A Reader-Response Based Analysis of William Blake's "The Tyger" Essay

A Reader-Response Based Analysis of William Blake's "The Tyger" Essay

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This essay provides a Reader-Response based analysis of William Blake’s “The Tyger.” Following a brief overview of Reader-Response theory, where the subjects of the reader serve to give meaning to text, the essay begins focusing on the contradiction and the division that lives within the tiger itself. Blake’s “Tyger” is simultaneously a beautiful and ferocious creature. From this, the essay moves forward by examining the multiple references to symmetry made by Blake in “The Tyger,” and proposes that these are an overall collection that contains many of the tiger’s contradictions. Moving forward, the essay proposes, within the context of a secondary literature that debates the realism of Blake’s portrayal of the tiger, that while Blake does not represent an accurate tiger in his poem, this is largely irrelevant as the work is focused not on the tiger as an actual animal, but rather on the tiger as a myth of nature. With all of the above in mind, the essay concludes by noting that “The Tyger” is especially open to Reader-Response analyses because of its open-ended portrayal of the tiger as well as its openness to divergent interpretations. Reader-Response theories propose that works of literature exist in a mutual relationship between the reader and author. The meaning that a reader extracts from a text is a simultaneous result of both the author’s intent, and the reader’s interpretation of it (Roberts, 149). With this theory, there is an inherent subjectivity associated with the analysis of any work of literatur. An author may have a specific meaning to the story but another person can read the story and create his or her own interpretation that is just as meaningful as the author’s original ideas. Put another way, meani...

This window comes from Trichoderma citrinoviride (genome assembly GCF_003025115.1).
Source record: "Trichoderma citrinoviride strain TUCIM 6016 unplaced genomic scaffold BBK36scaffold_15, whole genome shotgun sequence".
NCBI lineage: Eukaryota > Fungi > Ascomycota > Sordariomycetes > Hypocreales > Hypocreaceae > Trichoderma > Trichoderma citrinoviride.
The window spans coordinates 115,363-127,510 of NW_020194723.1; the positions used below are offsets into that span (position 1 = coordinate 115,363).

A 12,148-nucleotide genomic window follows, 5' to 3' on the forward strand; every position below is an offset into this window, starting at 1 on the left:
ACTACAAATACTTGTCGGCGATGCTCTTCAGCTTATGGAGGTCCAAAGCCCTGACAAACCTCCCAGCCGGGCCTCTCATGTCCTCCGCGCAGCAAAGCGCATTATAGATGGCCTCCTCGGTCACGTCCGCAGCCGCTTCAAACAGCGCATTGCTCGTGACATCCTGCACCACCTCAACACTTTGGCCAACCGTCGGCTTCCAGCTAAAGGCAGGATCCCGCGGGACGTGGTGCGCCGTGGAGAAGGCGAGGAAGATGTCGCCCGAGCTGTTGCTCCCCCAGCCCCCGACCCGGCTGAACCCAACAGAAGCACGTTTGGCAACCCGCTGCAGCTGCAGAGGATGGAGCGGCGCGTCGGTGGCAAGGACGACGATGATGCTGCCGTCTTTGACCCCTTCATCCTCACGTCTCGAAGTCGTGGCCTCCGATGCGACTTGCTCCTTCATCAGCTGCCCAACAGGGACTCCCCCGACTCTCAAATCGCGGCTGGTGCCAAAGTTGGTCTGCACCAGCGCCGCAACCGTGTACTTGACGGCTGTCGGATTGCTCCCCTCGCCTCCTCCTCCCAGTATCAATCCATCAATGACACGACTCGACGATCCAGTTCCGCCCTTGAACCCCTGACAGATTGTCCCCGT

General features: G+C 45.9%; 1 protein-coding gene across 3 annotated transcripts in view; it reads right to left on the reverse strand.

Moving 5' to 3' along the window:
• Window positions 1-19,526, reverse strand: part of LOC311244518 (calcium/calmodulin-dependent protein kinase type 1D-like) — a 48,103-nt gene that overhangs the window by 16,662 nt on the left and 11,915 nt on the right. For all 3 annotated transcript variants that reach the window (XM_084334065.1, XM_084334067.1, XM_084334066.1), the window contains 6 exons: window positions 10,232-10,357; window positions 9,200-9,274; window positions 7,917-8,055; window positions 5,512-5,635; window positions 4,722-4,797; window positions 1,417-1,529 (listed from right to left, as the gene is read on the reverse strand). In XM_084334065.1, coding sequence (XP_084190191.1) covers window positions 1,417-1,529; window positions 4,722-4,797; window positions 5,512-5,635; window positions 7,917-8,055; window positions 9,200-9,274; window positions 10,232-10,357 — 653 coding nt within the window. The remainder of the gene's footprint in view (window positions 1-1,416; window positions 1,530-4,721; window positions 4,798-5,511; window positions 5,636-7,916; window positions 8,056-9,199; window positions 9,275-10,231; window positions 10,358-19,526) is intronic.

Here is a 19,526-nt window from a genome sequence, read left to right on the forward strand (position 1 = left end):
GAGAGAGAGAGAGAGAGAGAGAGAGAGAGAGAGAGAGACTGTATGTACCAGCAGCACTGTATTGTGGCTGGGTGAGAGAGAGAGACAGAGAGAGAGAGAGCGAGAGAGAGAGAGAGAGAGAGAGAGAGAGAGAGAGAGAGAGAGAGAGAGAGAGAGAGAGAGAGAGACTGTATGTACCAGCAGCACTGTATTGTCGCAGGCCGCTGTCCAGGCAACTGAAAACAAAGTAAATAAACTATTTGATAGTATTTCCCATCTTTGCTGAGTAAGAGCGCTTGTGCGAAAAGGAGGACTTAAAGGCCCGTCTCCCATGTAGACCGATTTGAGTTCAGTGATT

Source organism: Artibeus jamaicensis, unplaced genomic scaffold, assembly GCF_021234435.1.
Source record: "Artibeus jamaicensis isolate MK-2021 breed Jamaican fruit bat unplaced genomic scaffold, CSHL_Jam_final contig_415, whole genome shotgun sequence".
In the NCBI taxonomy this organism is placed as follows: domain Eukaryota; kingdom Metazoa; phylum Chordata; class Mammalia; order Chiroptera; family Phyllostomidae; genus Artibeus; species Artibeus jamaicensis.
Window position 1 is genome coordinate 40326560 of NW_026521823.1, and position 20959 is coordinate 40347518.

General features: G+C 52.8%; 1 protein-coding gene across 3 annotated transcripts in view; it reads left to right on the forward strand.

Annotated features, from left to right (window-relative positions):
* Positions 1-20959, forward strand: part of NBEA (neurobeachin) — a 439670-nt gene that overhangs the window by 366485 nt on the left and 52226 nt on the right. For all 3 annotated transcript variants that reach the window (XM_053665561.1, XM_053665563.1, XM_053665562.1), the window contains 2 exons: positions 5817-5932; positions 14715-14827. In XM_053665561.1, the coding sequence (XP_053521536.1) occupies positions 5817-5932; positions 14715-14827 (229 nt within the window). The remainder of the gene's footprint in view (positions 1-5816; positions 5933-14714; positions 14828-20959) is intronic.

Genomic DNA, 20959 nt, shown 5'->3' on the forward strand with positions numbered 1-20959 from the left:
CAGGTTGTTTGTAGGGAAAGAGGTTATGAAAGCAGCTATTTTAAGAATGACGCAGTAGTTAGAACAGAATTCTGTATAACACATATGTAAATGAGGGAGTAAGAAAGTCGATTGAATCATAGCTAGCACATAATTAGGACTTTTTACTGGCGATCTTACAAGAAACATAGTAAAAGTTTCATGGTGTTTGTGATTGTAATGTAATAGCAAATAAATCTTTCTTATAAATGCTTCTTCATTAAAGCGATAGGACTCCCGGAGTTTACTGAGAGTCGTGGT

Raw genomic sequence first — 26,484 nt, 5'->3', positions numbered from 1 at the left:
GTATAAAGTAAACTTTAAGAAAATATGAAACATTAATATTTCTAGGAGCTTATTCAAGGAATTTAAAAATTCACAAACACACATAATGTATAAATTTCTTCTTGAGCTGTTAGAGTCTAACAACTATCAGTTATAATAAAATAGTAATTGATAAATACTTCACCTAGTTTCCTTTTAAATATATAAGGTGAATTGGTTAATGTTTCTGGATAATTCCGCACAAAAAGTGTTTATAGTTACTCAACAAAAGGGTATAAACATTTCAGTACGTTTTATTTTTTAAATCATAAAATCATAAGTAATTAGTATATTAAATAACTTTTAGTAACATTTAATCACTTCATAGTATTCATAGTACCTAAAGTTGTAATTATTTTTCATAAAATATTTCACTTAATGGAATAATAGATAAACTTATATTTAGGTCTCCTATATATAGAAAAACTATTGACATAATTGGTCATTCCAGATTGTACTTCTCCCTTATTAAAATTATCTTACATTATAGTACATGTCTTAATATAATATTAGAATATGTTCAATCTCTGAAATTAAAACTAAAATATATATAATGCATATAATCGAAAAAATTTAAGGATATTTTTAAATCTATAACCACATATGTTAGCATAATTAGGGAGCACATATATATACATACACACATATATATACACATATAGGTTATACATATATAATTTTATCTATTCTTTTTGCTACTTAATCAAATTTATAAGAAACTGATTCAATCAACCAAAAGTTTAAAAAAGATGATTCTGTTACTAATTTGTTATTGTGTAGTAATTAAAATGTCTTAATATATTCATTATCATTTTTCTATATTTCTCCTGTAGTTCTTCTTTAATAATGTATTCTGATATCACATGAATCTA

... middle of paper ...


...gle and simple interpretation of the poem makes it a responsive target for repeated critical thinking, interpretation, and re-reading. “The Tyger” is an approachable but uncatchable piece of art.



Works Cited

Baine, Mary R., and Rodney M. Baine. "Blake's Other Tigers, And "The Tyger"." Studies in English Literature, 1500-1900 15.4 (1975): 563-78.
Bloom, Harold. "Critical Analysis Of "The Tyger " Bloom's Major Poets: William Blake. Ed. Harold Bloom. New York, NY: Chelsea House, 2003. 17-19.
Nurmi, Martin K. "Blake's Revisions of the Tiger." Publication of the Modern Language Association 71.4 (1956): 669-85.
Price, Martin. "Martin Price on Terror and Symmetry In "The Tyger"." William Blake (Bloom's Major Poets). Ed. Harold Bloom. New York, NY: Chelsea House 2003. 38-40.
Roberts, Edgar V. Writing About Literature. Upper Saddle River, NJ: Prentice Hall 2011.

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